The aviation industry has withstood many challenges in recent decades arising from the pace and momentum of economic, technological, regulatory and Geo-political change. There is an even more daunting challenge: how to use big data as a customer strategy. What is clear is that the established model of customer engagement, employed for decades, is obsolete.
Many of the legacy airline models of customer loyalty are no longer valid. They were based on a combination of flag-carrier status and frequent flier program rewards. These attributes are no longer valued by large numbers of passengers. Existing frequent flier programs, which comprise the sole instrument that most airlines use to engage with customers, are stressed to the breaking point. This comes about by a combination of rising load factors and rising yields. These have the effect of placing intolerable pressures on the supply of upgrades available to qualifying frequent fliers.
Big data will play a role in devising a new customer strategy. For instance, the ratio of active to inactive members of frequent flier programs would likely show a much lower level of customer engagement. And, this despite the total numbers touted by airlines would suggest. The past tendency to spin off these programs may well provide a welcome capital injection to the airline and offer opportunities to preserve these programs. This would enable an expansion of the range of partnerships that provide customers with earn and burn opportunities. But it is difficult to locate in this strategy any means by which the airline is going to build the durable customer relationships. Such a customer strategy is what is required to survive in the emerging competitive landscape.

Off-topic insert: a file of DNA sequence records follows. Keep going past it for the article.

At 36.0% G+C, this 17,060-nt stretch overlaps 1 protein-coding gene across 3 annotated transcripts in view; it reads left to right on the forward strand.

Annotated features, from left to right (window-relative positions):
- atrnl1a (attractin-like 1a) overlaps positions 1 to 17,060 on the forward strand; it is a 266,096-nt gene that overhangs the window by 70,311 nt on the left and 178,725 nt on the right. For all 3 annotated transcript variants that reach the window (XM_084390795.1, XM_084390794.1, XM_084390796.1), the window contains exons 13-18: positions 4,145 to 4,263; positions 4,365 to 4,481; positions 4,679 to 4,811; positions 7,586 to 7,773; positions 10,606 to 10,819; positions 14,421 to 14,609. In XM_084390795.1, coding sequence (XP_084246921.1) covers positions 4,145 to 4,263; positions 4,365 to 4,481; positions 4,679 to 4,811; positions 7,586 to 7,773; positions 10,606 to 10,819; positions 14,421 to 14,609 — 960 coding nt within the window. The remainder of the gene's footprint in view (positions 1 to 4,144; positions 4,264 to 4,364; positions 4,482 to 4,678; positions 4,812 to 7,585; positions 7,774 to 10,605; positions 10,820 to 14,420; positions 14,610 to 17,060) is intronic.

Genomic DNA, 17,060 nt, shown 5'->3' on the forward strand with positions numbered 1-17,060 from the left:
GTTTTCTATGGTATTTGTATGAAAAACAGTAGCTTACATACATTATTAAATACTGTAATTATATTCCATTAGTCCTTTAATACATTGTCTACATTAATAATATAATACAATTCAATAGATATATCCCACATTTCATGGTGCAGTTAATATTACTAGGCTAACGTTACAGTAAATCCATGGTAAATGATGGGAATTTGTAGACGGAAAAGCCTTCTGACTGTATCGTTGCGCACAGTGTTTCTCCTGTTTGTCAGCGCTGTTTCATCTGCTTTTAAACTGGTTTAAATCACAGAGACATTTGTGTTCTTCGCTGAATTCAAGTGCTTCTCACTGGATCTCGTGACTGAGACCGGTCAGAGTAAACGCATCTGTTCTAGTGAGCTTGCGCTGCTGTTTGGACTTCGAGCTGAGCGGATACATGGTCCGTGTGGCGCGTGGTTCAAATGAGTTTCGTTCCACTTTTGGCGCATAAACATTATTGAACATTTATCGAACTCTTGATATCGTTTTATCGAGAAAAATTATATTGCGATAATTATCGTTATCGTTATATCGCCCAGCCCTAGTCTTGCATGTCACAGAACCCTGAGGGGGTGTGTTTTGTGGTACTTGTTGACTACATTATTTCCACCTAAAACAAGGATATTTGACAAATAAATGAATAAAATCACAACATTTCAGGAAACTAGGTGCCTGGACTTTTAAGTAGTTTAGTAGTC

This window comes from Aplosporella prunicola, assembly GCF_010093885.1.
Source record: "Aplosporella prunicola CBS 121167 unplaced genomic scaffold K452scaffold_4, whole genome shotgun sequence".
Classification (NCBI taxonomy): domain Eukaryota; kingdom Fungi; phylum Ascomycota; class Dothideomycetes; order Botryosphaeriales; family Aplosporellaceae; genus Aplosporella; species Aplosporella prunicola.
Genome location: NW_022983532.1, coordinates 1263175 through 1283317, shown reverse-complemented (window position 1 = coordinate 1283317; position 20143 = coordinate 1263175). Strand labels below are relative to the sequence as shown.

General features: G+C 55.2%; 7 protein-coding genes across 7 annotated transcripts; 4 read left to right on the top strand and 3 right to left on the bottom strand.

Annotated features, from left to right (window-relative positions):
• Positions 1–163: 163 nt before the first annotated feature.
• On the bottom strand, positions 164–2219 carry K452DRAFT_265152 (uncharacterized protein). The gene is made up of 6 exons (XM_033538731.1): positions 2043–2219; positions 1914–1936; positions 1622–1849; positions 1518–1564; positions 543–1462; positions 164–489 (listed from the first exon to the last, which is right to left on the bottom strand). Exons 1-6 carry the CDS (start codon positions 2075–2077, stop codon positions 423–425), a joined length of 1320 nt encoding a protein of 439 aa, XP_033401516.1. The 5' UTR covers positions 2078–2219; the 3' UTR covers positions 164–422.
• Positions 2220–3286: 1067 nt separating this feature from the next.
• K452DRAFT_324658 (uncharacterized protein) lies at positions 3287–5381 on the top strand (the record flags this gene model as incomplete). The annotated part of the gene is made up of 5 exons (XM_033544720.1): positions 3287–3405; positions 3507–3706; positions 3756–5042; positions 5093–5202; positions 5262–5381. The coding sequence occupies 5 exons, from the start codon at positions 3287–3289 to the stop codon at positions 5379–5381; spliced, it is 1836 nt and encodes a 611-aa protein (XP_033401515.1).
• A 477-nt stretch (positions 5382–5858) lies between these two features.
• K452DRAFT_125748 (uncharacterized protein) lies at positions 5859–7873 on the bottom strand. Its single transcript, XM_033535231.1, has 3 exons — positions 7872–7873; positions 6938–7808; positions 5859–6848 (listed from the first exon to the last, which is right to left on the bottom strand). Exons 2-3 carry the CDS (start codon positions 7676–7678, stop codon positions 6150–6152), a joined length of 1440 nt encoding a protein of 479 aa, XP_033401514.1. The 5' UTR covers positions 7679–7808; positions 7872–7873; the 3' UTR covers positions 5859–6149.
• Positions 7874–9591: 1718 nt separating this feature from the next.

Our hypothesis is that the global travel sector (airlines, airports, hotels, car hire and other related travel services for the vast majority of personal payment customers to the sector) is evolving at a very fast pace towards a new business model. The evolving business model, big data as a customer strategy, will be controlled by the portals and search engines (e.g. Google, Amazon, Facebook etc. with new players yet to emerge). This will place huge pressure on the incumbents’ business models.
The era and impact of ‘Big Data’ demonstrates the inexorable shift of the majority of consumers to a more personalized, location based and real time marketing ‘Customer Value Proposition’ for brand interactions. This will leave little space for organizations that are not supported by Governments, benefactors and other sources for other more political objectives.
The top end of this market will move to new super executive marketplaces such as ‘Victor’, which is re-inventing the private jet business travel market. The days of ‘principal/agent funded First and Business class travel will be more transparent, shareholder focused and accountable business environment. The justification for the special leather seating, private access lounges and international chef designed cuisines will be a hard sell. And the days of mixing these super executive travelers with the vast middle management travelers will become a rather old fashioned concept, as out of time as the age of the Ocean Liner.
The aviation industry is about to hit the iceberg of data driven and customer segmented business efficiencies that will sink it like the Titanic.